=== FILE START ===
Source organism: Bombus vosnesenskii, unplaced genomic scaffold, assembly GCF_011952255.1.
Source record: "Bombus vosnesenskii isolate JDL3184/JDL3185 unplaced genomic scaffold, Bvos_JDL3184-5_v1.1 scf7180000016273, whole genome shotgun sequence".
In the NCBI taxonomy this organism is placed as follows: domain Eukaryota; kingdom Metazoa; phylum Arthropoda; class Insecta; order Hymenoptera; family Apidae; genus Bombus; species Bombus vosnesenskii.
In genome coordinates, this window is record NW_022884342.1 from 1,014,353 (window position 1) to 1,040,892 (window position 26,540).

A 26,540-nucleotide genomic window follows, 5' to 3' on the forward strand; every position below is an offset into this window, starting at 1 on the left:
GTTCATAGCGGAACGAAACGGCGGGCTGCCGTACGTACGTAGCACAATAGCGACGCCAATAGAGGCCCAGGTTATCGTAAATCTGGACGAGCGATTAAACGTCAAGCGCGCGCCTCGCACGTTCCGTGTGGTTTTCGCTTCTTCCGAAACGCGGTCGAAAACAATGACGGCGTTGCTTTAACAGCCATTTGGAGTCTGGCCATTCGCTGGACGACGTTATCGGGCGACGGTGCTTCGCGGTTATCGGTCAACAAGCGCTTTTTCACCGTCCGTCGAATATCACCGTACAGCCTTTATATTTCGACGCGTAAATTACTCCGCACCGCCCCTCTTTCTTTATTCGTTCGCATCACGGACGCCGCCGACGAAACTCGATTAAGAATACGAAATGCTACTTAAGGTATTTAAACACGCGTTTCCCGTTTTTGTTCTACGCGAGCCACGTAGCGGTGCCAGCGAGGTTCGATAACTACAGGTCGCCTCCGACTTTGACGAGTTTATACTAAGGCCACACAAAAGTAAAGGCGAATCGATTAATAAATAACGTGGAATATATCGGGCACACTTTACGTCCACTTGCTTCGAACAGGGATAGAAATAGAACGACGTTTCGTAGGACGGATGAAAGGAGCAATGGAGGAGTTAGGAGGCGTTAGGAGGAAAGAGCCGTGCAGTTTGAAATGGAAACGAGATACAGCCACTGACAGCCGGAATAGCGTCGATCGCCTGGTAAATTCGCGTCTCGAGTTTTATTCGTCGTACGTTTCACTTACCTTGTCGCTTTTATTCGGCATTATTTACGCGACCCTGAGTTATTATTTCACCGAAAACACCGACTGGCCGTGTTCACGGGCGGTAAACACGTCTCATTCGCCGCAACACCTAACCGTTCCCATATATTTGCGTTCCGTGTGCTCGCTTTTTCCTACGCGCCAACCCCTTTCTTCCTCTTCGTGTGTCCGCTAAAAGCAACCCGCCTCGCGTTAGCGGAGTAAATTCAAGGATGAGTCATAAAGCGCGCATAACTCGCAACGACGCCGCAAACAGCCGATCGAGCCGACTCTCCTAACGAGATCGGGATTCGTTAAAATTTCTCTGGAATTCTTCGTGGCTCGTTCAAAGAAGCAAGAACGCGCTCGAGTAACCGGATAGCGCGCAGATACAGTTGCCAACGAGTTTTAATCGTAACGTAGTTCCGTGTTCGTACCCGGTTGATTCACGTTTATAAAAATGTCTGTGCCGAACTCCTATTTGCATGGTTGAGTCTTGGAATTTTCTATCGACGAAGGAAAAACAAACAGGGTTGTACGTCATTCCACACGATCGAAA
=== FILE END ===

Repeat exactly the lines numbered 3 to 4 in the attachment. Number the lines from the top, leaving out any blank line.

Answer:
In the NCBI taxonomy this organism is placed as follows: domain Eukaryota; kingdom Metazoa; phylum Arthropoda; class Insecta; order Hymenoptera; family Apidae; genus Bombus; species Bombus vosnesenskii.
In genome coordinates, this window is record NW_022884342.1 from 1,014,353 (window position 1) to 1,040,892 (window position 26,540).